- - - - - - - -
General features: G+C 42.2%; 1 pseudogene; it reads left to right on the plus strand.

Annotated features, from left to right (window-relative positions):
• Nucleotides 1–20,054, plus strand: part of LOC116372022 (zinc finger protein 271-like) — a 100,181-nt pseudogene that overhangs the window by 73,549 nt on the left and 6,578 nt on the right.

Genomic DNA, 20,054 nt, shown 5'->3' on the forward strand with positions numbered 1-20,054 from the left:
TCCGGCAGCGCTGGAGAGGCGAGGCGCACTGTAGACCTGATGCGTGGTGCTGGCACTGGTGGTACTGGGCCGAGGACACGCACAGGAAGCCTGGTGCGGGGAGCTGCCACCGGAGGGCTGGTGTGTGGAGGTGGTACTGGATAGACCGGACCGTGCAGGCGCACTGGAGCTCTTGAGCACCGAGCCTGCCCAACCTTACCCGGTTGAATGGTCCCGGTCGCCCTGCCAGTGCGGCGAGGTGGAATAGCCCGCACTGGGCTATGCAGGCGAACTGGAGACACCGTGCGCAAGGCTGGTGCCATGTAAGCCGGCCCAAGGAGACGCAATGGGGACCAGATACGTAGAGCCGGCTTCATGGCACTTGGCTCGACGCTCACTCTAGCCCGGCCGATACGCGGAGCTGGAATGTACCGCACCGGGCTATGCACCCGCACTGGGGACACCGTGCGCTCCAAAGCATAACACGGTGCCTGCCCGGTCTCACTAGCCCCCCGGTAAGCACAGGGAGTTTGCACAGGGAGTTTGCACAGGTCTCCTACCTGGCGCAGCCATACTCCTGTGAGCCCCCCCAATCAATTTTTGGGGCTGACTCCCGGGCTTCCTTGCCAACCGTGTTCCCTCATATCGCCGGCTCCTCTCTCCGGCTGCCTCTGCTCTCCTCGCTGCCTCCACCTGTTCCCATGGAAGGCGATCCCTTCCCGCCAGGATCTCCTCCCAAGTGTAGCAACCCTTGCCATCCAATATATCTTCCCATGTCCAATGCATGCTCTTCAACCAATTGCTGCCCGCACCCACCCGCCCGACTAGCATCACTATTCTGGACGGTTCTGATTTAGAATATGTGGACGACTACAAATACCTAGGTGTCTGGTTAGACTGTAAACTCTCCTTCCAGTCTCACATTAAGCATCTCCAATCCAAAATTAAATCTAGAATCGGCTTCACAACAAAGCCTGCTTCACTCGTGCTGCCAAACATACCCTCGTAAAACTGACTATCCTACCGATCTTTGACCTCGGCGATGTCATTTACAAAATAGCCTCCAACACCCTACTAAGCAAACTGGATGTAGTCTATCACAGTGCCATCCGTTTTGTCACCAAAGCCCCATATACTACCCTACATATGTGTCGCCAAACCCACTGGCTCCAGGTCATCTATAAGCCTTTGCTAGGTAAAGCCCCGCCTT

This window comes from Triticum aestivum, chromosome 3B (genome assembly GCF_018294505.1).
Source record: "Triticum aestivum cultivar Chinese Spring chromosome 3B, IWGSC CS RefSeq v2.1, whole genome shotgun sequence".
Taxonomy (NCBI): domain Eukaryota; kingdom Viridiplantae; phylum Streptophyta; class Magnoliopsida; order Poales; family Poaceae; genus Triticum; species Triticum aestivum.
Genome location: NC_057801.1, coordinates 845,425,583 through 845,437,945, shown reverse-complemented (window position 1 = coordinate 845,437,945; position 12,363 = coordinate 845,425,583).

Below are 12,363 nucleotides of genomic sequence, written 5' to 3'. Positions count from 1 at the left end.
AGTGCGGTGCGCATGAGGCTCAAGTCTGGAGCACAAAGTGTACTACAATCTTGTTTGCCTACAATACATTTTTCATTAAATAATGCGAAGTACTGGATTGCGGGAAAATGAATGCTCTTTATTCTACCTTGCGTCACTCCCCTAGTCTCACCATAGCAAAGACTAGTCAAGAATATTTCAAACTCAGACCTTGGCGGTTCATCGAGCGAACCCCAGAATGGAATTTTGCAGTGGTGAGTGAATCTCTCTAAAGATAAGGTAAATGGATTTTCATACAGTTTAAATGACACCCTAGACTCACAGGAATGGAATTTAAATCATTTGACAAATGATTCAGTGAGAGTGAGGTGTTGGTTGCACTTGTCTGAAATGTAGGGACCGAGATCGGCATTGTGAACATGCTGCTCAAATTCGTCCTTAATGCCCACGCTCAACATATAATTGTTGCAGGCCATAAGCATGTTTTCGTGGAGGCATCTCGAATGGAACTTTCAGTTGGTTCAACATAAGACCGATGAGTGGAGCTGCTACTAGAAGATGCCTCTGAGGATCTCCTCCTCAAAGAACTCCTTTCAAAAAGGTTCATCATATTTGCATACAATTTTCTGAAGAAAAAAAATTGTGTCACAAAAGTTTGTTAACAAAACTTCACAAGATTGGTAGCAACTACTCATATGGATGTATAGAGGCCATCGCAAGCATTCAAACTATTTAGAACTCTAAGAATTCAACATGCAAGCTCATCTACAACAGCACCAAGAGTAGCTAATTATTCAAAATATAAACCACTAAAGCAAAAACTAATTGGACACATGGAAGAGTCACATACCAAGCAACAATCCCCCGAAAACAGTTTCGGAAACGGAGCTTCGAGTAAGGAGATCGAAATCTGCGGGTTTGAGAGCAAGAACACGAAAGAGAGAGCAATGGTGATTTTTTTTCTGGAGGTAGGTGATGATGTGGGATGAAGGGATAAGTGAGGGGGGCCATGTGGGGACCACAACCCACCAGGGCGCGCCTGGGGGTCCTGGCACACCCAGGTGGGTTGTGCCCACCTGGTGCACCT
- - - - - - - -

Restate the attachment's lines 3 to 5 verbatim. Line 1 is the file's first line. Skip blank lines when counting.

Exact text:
• Nucleotides 1–20,054, plus strand: part of LOC116372022 (zinc finger protein 271-like) — a 100,181-nt pseudogene that overhangs the window by 73,549 nt on the left and 6,578 nt on the right.

Genomic DNA, 20,054 nt, shown 5'->3' on the forward strand with positions numbered 1-20,054 from the left:
TCCGGCAGCGCTGGAGAGGCGAGGCGCACTGTAGACCTGATGCGTGGTGCTGGCACTGGTGGTACTGGGCCGAGGACACGCACAGGAAGCCTGGTGCGGGGAGCTGCCACCGGAGGGCTGGTGTGTGGAGGTGGTACTGGATAGACCGGACCGTGCAGGCGCACTGGAGCTCTTGAGCACCGAGCCTGCCCAACCTTACCCGGTTGAATGGTCCCGGTCGCCCTGCCAGTGCGGCGAGGTGGAATAGCCCGCACTGGGCTATGCAGGCGAACTGGAGACACCGTGCGCAAGGCTGGTGCCATGTAAGCCGGCCCAAGGAGACGCAATGGGGACCAGATACGTAGAGCCGGCTTCATGGCACTTGGCTCGACGCTCACTCTAGCCCGGCCGATACGCGGAGCTGGAATGTACCGCACCGGGCTATGCACCCGCACTGGGGACACCGTGCGCTCCAAAGCATAACACGGTGCCTGCCCGGTCTCACTAGCCCCCCGGTAAGCACAGGGAGTTTGCACAGGGAGTTTGCACAGGTCTCCTACCTGGCGCAGCCATACTCCTGTGAGCCCCCCCAATCAATTTTTGGGGCTGACTCCCGGGCTTCCTTGCCAACCGTGTTCCCTCATATCGCCGGCTCCTCTCTCCGGCTGCCTCTGCTCTCCTCGCTGCCTCCACCTGTTCCCATGGAAGGCGATCCCTTCCCGCCAGGATCTCCTCCCAAGTGTAGCAACCCTTGCCATCCAATATATCTTCCCATGTCCAATGCATGCTCTTCAACCAATTGCTGCCCGCACCCACCCGCCCGACTAGCATCACTATTCTGGACGGTTCTGATTTAGAATATGTGGACGACTACAAATACCTAGGTGTCTGGTTAGACTGTAAACTCTCCTTCCAGTCTCACATTAAGCATCTCCAATCCAAAATTAAATCTAGAATCGGCTTCACAACAAAGCCTGCTTCACTCGTGCTGCCAAACATACCCTCGTAAAACTGACTATCCTACCGATCTTTGACCTCGGCGATGTCATTTACAAAATAGCCTCCAACACCCTACTAAGCAAACTGGATGTAGTCTATCACAGTGCCATCCGTTTTGTCACCAAAGCCCCATATACTACCCTACATATGTGTCGCCAAACCCACTGGCTCCAGGTCATCTATAAGCCTTTGCTAGGTAAAGCCCCGCCTT